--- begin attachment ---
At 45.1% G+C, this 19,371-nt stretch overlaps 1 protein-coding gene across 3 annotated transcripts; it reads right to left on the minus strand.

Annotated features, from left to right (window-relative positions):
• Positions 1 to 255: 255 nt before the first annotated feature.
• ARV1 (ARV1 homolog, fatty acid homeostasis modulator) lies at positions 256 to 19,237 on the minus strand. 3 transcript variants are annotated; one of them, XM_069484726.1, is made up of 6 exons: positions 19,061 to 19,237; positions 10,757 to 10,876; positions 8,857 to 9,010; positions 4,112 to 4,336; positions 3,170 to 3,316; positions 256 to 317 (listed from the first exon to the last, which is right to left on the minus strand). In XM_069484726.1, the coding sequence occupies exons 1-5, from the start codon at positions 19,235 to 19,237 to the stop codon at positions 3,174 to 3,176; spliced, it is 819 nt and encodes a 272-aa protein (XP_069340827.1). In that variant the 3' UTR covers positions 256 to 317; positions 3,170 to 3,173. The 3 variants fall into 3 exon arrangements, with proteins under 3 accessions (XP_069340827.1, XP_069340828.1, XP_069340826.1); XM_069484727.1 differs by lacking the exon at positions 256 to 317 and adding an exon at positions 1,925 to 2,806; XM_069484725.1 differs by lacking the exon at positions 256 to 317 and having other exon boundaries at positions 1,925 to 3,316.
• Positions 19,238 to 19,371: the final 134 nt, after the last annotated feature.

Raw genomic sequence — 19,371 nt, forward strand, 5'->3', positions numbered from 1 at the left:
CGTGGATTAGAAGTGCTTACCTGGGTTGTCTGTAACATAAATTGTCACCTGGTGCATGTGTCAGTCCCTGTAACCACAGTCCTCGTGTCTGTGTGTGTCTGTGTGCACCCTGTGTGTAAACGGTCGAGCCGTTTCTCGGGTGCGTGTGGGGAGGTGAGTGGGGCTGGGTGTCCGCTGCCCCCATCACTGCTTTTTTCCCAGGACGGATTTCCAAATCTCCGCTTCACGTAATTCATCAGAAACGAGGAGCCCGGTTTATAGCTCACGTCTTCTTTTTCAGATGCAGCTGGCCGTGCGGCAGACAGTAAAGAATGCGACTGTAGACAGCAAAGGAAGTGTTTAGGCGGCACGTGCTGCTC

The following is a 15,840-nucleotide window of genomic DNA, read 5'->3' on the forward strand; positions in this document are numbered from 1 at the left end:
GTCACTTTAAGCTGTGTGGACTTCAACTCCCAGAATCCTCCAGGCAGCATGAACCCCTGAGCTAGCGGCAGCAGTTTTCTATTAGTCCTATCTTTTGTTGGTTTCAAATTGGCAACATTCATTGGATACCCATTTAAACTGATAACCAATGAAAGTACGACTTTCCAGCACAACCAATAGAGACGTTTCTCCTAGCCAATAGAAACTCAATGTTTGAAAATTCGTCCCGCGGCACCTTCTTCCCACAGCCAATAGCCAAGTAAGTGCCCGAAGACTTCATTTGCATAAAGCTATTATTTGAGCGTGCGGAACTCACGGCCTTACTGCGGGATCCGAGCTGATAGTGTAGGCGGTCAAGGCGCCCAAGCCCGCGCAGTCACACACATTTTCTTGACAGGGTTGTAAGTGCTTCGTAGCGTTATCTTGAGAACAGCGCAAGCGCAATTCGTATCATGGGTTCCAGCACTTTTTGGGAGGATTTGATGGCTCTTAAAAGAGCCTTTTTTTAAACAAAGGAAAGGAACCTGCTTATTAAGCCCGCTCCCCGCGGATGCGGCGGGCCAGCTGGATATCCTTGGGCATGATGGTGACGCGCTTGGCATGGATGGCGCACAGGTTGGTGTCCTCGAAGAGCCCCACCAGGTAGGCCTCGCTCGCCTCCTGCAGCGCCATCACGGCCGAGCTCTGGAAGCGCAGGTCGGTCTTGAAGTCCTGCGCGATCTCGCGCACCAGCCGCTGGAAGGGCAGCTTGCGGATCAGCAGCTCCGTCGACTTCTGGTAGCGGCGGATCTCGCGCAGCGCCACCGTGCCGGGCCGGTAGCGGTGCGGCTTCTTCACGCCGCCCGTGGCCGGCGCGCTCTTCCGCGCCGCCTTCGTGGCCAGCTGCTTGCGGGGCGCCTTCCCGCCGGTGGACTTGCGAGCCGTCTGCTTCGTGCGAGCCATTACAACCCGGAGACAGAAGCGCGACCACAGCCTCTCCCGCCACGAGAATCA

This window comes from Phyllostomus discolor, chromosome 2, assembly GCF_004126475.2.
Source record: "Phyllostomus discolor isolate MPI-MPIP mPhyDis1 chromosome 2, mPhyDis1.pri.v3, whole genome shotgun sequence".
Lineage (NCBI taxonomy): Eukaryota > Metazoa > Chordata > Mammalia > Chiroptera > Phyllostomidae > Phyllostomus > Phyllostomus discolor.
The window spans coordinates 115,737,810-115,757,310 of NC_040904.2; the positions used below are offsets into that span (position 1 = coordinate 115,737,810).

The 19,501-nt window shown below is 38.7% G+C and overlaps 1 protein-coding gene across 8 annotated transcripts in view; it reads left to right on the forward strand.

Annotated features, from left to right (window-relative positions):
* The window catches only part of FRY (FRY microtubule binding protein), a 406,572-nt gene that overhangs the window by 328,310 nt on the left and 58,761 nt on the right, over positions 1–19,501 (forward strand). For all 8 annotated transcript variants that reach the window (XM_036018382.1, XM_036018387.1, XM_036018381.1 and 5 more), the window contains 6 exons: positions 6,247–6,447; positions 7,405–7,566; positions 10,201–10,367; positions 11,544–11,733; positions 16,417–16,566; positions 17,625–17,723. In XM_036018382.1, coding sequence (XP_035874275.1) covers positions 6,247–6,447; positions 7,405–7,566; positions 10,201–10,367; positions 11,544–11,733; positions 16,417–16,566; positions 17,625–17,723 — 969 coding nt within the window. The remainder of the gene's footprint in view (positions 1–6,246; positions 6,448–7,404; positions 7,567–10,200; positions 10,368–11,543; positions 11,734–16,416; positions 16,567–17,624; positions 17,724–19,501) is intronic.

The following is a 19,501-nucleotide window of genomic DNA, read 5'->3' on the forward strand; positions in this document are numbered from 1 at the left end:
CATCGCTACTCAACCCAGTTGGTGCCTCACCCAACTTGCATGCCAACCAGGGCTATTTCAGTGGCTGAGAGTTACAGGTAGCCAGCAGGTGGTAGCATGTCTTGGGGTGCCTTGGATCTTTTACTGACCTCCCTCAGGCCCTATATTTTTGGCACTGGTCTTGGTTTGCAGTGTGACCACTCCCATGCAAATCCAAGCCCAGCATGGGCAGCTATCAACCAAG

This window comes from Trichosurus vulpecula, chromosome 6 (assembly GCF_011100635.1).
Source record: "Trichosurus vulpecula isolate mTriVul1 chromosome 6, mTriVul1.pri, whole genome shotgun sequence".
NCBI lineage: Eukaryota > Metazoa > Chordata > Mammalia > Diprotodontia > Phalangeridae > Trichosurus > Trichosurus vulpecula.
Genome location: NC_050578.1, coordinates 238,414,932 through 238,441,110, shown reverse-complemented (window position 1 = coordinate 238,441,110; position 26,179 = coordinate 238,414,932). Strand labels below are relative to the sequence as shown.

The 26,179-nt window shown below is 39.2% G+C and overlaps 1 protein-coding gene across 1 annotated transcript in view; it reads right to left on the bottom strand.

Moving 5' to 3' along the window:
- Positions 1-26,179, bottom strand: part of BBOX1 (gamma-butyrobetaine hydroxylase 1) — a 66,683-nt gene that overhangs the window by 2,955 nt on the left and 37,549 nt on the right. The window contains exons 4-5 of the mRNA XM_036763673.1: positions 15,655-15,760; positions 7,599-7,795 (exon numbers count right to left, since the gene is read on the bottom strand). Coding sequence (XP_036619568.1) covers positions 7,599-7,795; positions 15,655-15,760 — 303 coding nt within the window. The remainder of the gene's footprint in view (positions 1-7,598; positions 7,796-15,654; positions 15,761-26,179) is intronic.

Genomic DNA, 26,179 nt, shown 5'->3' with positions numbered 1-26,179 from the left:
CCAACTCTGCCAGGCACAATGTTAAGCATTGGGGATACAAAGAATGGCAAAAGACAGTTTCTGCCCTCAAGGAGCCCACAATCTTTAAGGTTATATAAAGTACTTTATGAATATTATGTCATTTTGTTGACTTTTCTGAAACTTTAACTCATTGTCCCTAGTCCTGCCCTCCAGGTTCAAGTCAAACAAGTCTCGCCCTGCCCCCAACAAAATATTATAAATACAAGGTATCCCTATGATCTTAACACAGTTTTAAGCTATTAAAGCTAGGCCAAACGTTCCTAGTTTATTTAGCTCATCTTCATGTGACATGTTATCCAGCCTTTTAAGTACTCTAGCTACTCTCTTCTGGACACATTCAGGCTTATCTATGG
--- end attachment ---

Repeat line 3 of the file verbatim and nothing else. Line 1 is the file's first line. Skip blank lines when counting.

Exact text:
• Positions 1 to 255: 255 nt before the first annotated feature.